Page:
Tennessee Receives Nearly $5 Million to Prevent Suicides
NASHVILLE – Tennessee Department of Mental Health and Substance Abuse Services has been awarded two federal grants totaling nearly $5 million dollars, to reduce the rate of suicides in the state. The funds, from the United States Department of Health and Human Services’ Substance Abuse and Mental Health Services Administration (SAMHSA), will be focused on preventing suicides statewide.
"The rate of suicides in Tennessee has been steadily increasing since the late 1980s," said E. Douglas Varney, Commissioner, Tennessee Department of Mental Health and Substance Abuse Services (TDMHSAS). "Suicide is a serious public health problem and a subject people are still very hesitant to talk about. These grant awards will allow us to address this threat and save lives."
TENNESSEE SUICIDES BY THE NUMBERS
Adults 25 to 34 year olds: Suicide is the 2nd leading cause of death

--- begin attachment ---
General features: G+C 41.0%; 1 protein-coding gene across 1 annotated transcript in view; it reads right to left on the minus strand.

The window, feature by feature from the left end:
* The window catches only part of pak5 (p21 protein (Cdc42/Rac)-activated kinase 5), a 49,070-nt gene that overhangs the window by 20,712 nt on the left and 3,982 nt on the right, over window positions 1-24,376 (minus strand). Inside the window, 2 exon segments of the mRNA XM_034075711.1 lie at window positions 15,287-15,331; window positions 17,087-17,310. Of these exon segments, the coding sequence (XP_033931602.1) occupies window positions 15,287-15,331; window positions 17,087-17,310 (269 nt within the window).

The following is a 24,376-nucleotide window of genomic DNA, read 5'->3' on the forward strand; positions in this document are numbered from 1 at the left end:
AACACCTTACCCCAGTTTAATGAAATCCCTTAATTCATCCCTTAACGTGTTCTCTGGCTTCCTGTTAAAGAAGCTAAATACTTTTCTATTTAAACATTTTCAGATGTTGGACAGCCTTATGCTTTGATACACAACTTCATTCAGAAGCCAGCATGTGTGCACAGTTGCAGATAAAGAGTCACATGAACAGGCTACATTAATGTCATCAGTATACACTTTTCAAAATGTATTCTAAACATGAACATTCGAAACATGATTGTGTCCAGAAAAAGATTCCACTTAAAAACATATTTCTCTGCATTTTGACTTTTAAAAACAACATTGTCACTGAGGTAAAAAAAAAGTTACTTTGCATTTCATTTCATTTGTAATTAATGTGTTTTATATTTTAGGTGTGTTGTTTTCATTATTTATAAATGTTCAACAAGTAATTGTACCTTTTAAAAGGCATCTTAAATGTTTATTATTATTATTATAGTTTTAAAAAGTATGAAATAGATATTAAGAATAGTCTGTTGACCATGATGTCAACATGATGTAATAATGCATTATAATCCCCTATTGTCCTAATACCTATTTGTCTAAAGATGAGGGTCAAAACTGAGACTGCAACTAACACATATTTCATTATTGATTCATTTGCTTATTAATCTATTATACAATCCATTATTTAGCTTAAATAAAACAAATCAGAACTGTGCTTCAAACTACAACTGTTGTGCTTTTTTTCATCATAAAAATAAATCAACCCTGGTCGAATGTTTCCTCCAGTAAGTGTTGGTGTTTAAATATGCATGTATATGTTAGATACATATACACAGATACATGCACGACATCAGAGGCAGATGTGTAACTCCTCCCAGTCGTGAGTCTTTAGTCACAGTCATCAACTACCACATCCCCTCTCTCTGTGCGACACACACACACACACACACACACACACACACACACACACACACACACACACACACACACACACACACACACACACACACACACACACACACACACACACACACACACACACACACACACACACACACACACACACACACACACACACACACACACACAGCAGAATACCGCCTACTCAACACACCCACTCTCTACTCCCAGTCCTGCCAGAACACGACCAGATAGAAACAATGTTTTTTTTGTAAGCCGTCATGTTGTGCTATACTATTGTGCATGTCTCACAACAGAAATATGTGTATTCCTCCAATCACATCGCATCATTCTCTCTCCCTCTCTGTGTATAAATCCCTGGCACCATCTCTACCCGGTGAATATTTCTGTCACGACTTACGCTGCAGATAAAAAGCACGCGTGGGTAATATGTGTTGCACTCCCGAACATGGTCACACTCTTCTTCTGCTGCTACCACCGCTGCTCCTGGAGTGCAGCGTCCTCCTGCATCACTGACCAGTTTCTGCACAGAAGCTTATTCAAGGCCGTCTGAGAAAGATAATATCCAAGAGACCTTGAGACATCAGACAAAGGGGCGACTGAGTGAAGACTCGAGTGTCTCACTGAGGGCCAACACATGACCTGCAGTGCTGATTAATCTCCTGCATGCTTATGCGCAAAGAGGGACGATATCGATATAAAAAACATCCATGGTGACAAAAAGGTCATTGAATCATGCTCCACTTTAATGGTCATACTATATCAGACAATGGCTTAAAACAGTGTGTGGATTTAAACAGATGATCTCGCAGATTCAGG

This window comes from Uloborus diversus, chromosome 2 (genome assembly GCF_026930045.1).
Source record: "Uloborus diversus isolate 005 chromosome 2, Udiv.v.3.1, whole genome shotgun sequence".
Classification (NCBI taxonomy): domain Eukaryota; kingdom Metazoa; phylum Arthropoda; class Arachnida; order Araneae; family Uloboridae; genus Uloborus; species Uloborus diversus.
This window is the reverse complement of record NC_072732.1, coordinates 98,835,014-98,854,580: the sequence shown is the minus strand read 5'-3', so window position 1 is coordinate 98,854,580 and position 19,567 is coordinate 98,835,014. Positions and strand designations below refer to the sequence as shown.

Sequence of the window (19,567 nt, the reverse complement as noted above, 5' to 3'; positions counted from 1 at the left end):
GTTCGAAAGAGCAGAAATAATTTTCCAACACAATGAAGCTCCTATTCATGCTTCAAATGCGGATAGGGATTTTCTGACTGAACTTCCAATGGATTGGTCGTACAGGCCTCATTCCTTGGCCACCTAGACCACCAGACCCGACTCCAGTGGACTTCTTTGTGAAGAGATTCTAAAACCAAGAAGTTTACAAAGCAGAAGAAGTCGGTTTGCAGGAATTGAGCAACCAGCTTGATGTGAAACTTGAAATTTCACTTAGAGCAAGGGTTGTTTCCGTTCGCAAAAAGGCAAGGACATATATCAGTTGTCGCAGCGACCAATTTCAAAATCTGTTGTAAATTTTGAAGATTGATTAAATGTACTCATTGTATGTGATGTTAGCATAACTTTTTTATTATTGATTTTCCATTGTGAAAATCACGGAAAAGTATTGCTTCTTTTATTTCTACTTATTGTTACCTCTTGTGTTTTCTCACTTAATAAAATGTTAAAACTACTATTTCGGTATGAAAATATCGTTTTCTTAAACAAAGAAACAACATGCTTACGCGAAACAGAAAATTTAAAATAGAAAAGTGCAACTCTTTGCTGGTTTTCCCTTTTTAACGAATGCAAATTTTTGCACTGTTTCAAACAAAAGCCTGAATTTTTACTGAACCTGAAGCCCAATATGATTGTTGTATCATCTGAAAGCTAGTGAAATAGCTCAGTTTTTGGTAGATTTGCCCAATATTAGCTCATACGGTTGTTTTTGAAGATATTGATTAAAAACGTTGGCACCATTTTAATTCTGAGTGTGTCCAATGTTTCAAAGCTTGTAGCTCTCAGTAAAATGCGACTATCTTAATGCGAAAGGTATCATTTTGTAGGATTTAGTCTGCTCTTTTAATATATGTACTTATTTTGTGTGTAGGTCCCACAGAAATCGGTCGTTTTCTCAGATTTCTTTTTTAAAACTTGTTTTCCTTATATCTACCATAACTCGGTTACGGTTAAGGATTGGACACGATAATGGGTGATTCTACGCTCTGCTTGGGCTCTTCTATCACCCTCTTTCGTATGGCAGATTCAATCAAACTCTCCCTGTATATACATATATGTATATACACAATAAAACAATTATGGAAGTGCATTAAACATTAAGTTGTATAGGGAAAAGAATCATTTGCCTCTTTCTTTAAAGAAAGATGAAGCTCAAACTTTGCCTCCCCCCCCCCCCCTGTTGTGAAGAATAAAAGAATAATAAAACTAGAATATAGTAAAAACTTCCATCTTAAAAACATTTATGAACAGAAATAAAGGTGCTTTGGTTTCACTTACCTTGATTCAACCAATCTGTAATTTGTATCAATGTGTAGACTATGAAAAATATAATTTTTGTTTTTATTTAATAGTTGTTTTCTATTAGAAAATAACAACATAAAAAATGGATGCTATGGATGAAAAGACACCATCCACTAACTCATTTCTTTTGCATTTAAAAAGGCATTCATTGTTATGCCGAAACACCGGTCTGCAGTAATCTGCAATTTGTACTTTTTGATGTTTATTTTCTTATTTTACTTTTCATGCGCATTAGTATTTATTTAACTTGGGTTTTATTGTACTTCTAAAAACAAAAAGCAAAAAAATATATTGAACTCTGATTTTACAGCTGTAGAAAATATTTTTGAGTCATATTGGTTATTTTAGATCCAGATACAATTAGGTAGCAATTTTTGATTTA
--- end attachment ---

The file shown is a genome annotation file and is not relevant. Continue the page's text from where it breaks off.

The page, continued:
Youth 10 to 24 years old: Suicide is the 3rd leading cause of death
Adults 35 to 64 years old: Represent 70% of all suicides in 2010
"For every death, there are 8 to 10 suicide attempts," said Melissa Sparks, Director of Crisis Services at TDMHSAS. "Our goal is zero suicides in Tennessee with a focus on reducing suicide attempts."
Educating mental health providers statewide is key to preventing suicides in Tennessee. By training more professionals to identify people who may be in crisis and potentially suicidal, there is more opportunity to intervene and save lives.
"Many people contemplating suicide are dealing with a lot of untreated depression," said Sparks. "We look to collaborate with medical professionals across the state, to connect those in crisis with behavioral health services and get them the help they need."
Tennessee, New York, New Mexico and Oklahoma are the only four states to receive a federal grant for adult suicide prevention.
For help in Tennessee, call the 24/7 REDLINE at 1-800-889-9789.